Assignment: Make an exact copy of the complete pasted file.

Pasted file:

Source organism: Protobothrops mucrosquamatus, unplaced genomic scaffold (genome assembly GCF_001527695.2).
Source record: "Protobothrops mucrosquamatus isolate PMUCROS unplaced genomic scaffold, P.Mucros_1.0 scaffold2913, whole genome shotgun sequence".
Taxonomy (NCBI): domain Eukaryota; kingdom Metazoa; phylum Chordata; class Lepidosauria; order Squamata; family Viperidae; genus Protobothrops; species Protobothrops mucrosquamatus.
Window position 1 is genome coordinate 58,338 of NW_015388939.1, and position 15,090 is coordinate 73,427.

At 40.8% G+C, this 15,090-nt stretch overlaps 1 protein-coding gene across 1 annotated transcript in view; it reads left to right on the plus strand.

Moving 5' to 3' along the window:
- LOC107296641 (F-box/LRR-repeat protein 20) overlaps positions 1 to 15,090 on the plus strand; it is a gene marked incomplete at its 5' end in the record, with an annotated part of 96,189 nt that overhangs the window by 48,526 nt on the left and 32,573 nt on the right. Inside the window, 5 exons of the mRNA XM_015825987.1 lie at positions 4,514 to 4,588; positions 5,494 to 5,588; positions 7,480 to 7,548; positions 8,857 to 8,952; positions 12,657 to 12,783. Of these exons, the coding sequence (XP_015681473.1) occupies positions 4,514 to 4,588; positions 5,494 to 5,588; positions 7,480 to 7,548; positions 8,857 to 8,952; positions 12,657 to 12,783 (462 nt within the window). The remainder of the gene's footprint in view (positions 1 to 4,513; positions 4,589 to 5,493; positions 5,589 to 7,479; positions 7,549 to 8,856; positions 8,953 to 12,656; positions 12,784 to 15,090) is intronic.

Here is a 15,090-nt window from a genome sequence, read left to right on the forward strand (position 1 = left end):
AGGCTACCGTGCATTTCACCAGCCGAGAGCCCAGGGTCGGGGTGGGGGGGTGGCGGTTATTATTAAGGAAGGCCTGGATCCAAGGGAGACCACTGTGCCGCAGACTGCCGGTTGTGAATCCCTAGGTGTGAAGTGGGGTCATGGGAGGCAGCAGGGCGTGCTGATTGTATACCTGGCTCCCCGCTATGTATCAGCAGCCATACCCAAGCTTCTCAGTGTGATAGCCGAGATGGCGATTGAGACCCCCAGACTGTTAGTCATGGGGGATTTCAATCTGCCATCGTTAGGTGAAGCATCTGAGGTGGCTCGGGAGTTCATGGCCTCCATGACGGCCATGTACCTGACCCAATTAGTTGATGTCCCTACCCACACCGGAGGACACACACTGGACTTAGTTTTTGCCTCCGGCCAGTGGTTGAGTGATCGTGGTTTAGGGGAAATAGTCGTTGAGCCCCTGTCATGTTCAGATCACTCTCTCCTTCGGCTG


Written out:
Source organism: Protobothrops mucrosquamatus, unplaced genomic scaffold (genome assembly GCF_001527695.2).
Source record: "Protobothrops mucrosquamatus isolate PMUCROS unplaced genomic scaffold, P.Mucros_1.0 scaffold2913, whole genome shotgun sequence".
Taxonomy (NCBI): domain Eukaryota; kingdom Metazoa; phylum Chordata; class Lepidosauria; order Squamata; family Viperidae; genus Protobothrops; species Protobothrops mucrosquamatus.
Window position 1 is genome coordinate 58,338 of NW_015388939.1, and position 15,090 is coordinate 73,427.

At 40.8% G+C, this 15,090-nt stretch overlaps 1 protein-coding gene across 1 annotated transcript in view; it reads left to right on the plus strand.

Moving 5' to 3' along the window:
- LOC107296641 (F-box/LRR-repeat protein 20) overlaps positions 1 to 15,090 on the plus strand; it is a gene marked incomplete at its 5' end in the record, with an annotated part of 96,189 nt that overhangs the window by 48,526 nt on the left and 32,573 nt on the right. Inside the window, 5 exons of the mRNA XM_015825987.1 lie at positions 4,514 to 4,588; positions 5,494 to 5,588; positions 7,480 to 7,548; positions 8,857 to 8,952; positions 12,657 to 12,783. Of these exons, the coding sequence (XP_015681473.1) occupies positions 4,514 to 4,588; positions 5,494 to 5,588; positions 7,480 to 7,548; positions 8,857 to 8,952; positions 12,657 to 12,783 (462 nt within the window). The remainder of the gene's footprint in view (positions 1 to 4,513; positions 4,589 to 5,493; positions 5,589 to 7,479; positions 7,549 to 8,856; positions 8,953 to 12,656; positions 12,784 to 15,090) is intronic.

Here is a 15,090-nt window from a genome sequence, read left to right on the forward strand (position 1 = left end):
AGGCTACCGTGCATTTCACCAGCCGAGAGCCCAGGGTCGGGGTGGGGGGGTGGCGGTTATTATTAAGGAAGGCCTGGATCCAAGGGAGACCACTGTGCCGCAGACTGCCGGTTGTGAATCCCTAGGTGTGAAGTGGGGTCATGGGAGGCAGCAGGGCGTGCTGATTGTATACCTGGCTCCCCGCTATGTATCAGCAGCCATACCCAAGCTTCTCAGTGTGATAGCCGAGATGGCGATTGAGACCCCCAGACTGTTAGTCATGGGGGATTTCAATCTGCCATCGTTAGGTGAAGCATCTGAGGTGGCTCGGGAGTTCATGGCCTCCATGACGGCCATGTACCTGACCCAATTAGTTGATGTCCCTACCCACACCGGAGGACACACACTGGACTTAGTTTTTGCCTCCGGCCAGTGGTTGAGTGATCGTGGTTTAGGGGAAATAGTCGTTGAGCCCCTGTCATGTTCAGATCACTCTCTCCTTCGGCTG